Praying for Cookies

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A group of little children sits on the floor at the foot of their teacher. It is the 1960’s, in Castro’s Cuba. Winning hearts and minds is most effective when the heart belongs to a child, as these young ones are going to discover.

“Wouldn’t it be wonderful to have milk and cookies?” the teacher says to the thin faces peering up. They look excitedly at one another, nodding, smiling.

“Well, let us all bow our heads, close our eyes, and pray to God that He brings us some.” All heads bow and the teacher leads in prayer.

“Children! Look!”

They look around. Nothing. Their faces fall.

“You must not have prayed hard enough. We will pray again.”

“Children! Look now!”

Disappointment again. They are told to try a third time: God must not have heard them.

Then………well, God did not hear them or He didn’t care, she says. They are told to pray one last time. Deflated, they do. Slumped shoulders, tightly clasped hands. As expected, nothing happens.

“This time we are going to pray to our leader, Fidel Castro,” says the teacher to the group with a determined voice. They wearily bow their heads.

“Children! Look! Castro has heard your prayers!” Trays of cookies and glasses of milk are brought in to squeals of delight and smiles all around.

Maybe a group of communists was born that day. At least one child wasn’t, however, and that was my future Spanish professor in college, who related the story to my class. I recently thought of it again. I have been thinking about hope: what I hope for, who I put my hope in, how fragile it can be, how another person can crush your spirit. As an adult I can use my experiences to refix my eyes on my goals. When my hope gets derailed, I can eventually find my way back. My heart grieves for those children back in Cuba whose hope was purposefully taken. We should all be so careful of the words that we speak to ourselves and especially to our children.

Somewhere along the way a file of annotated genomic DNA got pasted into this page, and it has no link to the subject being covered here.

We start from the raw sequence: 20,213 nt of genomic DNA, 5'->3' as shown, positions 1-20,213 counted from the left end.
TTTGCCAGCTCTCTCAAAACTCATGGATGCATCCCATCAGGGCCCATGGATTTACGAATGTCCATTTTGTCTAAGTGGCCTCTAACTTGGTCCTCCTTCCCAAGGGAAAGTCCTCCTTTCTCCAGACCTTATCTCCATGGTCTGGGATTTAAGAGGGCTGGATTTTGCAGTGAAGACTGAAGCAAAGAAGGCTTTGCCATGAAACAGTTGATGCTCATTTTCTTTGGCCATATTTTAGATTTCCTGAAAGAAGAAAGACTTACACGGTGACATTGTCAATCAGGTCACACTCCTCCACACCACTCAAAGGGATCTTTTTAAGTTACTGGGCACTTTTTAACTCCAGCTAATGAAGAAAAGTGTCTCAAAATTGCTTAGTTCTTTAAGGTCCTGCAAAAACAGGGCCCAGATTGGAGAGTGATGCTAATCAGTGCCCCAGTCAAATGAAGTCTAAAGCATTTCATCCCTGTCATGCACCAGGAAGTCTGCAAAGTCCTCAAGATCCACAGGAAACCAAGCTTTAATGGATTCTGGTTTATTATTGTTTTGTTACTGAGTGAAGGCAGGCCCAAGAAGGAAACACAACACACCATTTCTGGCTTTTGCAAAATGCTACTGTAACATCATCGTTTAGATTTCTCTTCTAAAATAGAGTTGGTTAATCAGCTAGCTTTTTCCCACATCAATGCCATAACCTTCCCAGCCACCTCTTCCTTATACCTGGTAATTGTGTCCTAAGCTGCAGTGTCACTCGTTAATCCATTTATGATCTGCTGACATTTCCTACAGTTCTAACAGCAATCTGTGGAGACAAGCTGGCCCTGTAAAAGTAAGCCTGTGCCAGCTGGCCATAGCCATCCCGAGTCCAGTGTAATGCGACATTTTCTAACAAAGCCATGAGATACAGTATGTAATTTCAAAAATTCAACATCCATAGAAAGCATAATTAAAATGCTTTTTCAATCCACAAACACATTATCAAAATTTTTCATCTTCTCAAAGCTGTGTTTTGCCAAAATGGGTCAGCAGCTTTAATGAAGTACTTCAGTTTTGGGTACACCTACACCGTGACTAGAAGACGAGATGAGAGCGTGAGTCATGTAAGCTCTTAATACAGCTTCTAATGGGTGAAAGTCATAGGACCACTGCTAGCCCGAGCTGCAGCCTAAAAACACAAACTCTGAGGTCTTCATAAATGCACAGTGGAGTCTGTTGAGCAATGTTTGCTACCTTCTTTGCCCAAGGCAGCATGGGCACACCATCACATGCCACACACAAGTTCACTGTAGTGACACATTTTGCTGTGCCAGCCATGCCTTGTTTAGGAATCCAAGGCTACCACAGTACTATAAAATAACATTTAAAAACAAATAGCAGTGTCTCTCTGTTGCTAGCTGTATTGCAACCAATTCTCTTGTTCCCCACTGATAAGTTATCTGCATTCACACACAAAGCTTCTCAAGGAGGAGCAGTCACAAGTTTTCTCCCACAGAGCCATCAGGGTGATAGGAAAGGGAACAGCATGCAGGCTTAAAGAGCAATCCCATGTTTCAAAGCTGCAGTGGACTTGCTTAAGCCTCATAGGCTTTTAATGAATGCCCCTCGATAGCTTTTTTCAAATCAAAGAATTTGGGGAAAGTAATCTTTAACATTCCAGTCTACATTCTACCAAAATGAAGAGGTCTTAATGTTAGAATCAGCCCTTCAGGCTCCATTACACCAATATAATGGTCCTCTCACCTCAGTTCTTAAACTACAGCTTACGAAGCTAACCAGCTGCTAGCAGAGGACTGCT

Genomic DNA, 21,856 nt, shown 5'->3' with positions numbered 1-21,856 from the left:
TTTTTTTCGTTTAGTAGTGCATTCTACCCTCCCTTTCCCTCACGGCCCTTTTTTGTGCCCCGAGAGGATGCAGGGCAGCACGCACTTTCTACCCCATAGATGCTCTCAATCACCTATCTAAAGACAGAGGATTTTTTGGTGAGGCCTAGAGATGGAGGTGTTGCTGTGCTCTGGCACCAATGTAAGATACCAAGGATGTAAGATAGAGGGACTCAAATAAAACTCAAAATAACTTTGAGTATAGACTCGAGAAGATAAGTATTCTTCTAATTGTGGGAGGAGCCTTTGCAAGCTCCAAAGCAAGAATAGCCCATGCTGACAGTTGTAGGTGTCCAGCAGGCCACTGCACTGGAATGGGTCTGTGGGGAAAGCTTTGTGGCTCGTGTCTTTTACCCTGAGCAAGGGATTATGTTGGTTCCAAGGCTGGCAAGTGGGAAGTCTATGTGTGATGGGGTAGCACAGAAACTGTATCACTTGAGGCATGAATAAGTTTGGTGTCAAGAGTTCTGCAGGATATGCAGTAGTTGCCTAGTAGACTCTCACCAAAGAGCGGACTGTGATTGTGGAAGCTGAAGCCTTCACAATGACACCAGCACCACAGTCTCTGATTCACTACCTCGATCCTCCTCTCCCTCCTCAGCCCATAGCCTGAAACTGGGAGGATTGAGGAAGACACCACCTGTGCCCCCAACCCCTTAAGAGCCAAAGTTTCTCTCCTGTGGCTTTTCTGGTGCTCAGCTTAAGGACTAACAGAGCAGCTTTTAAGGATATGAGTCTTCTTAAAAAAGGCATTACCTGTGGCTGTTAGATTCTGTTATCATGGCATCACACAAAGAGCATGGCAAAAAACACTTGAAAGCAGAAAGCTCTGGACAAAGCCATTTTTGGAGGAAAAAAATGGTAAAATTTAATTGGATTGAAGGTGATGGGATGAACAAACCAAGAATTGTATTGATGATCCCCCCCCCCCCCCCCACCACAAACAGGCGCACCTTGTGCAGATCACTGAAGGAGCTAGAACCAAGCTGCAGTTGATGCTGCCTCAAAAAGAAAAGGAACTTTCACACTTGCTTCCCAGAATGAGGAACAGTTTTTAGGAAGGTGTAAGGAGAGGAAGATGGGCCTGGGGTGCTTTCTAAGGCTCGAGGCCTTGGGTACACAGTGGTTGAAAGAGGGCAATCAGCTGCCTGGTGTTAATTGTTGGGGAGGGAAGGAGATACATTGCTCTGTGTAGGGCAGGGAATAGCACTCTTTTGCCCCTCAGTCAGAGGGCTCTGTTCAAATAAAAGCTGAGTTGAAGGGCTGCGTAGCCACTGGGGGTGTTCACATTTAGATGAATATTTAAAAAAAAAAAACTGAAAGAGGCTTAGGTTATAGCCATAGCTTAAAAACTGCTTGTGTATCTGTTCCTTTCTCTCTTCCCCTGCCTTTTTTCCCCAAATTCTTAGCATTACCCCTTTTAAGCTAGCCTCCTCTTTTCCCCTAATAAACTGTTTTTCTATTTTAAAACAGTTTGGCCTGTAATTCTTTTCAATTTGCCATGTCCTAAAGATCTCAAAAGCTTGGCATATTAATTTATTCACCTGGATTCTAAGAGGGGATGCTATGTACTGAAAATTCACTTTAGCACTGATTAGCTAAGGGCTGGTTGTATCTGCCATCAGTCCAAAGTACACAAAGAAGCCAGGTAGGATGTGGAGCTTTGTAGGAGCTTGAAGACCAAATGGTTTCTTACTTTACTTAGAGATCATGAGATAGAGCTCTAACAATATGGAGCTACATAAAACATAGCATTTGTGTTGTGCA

The Bad Green Boy: A Short Story

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Robby never listened to nobody. We walked to school and back every day and he didn’t listen to me, his big sister, nor heed what Momma or Daddy told him do. He always had a better idea.

He couldn’t resist showing me up with his rock-skipping skills. “Bet I can make it skip seven times, Jemima!” he started bragging as we neared the water. He knew I could only do it a measly two times, on a good day that is. He put down his bundle of books and after-school field clothes and looked for the perfect, smooth stone.

“Whatever,” I rolled my eyes and looked impatiently on. Sure enough, it skipped seven times.

“Look at that dam the beaver’s makin’ down stream. I want to check it out. I bet that’s the beaver that ate Momma’s cherry tree clean off.”

“Dang it, Robby! You’re gonna make us late again and Teacher is going to tell Momma and I’ll get in trouble!” I felt a deep responsibility to watch out for nine-year-old Robby, but he made my life difficult.